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'Condo Hotels' Energize the Lodging Market


You know what a hotel is, of course. And perhaps, a condominium -- which is a residential building divided into separate units that are owned by different people. Now the two have come together in something called a "condo hotel."

While several can now be found in beach and mountain resort towns and a few modest-sized cities, none is more famous than the legendary Plaza Hotel in New York.

Singers Peggy Lee and Eartha Kitt played the Persian Room at The Plaza, on Manhattan's glitzy Fifth Avenue across from Central Park. The actress and singer Kay Thompson wrote a smash children's book series about a girl named "Eloise" who lived there. And multi-million-dollar deals were struck in what used to be the cigar-friendly Oak Room bar.

The Plaza closed for renovation last year. When it reopens next year, more than half of it will be one of these trendy condo hotels.

Here's how it works: You buy -- not rent, buy -- what amounts to an apartment or suite. If it's at The Plaza, it will cost you between on 1.5 and 9 million dollars! But hey, New York's expensive, right??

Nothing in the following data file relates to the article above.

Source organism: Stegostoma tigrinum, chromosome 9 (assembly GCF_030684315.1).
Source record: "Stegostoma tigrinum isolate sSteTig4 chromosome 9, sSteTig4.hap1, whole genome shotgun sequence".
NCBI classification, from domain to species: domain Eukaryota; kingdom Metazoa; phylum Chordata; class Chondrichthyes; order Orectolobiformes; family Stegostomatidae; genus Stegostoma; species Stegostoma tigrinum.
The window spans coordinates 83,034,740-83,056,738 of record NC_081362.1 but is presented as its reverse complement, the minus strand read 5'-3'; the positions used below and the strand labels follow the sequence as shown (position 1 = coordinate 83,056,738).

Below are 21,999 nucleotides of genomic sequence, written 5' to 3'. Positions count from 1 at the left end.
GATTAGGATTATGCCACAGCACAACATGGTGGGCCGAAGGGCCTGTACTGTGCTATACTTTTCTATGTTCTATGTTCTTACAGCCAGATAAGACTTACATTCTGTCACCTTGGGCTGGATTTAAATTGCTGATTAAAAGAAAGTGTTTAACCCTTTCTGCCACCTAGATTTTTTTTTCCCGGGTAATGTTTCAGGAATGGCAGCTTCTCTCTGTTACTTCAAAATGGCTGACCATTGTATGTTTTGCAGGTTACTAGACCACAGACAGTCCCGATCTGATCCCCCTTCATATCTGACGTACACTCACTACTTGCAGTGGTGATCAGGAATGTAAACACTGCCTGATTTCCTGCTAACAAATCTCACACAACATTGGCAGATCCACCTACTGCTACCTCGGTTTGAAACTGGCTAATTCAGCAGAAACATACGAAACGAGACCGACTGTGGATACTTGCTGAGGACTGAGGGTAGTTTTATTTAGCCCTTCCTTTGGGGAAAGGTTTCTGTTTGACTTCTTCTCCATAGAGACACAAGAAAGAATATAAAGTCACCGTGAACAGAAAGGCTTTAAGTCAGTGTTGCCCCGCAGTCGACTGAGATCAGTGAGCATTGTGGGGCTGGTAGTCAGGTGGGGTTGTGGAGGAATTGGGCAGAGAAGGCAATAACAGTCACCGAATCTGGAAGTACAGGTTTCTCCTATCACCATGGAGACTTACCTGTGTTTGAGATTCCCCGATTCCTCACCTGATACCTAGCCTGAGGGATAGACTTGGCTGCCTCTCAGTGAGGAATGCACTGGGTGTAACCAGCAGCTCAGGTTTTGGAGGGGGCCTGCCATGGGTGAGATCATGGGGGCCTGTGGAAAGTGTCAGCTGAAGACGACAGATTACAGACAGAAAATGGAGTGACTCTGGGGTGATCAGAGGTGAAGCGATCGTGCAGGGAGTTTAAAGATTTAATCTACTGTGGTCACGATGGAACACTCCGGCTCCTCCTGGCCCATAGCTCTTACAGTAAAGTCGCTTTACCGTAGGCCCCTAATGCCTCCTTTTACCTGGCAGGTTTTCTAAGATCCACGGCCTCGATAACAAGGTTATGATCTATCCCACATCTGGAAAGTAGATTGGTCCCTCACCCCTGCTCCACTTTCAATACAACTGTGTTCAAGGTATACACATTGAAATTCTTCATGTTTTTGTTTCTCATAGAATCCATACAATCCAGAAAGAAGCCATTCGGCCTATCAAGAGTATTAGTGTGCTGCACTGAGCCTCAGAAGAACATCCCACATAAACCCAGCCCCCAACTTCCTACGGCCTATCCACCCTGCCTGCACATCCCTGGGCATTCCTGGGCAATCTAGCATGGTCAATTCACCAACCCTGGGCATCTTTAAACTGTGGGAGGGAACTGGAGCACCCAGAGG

So you own a piece of a landmark. But there's a catch! You may stay there no more than 120 days a year! The rest of the time, the hotel's reservation folks downstairs can book guests into your place, just as they would at a regular hotel or motel. The good news for you, though, is that whatever Mr. Cleaver from Cleveland and Ms. Dow from Dubuque pay to stay there goes to you, minus housekeeping charges and a management fee.

So if you're lucky -- and rich -- up to one-third of the year you can now live in, and show off, really special quarters, while others pay off your mortgage!

Now, you can't furnish it with beanbag chairs and iridescent Elvis paintings and your beer-can collection -- or anything else that would turn off paying guests. The hotel picks the furnishings and the bath towels and so forth.

And that's one more disadvantage to these condo hotels. Since the towels and ashtrays and even the mints on the pillow belong to you, you can't very well steal one and stick it in your suitcase!

More essays in Ted Landphair's Only in America series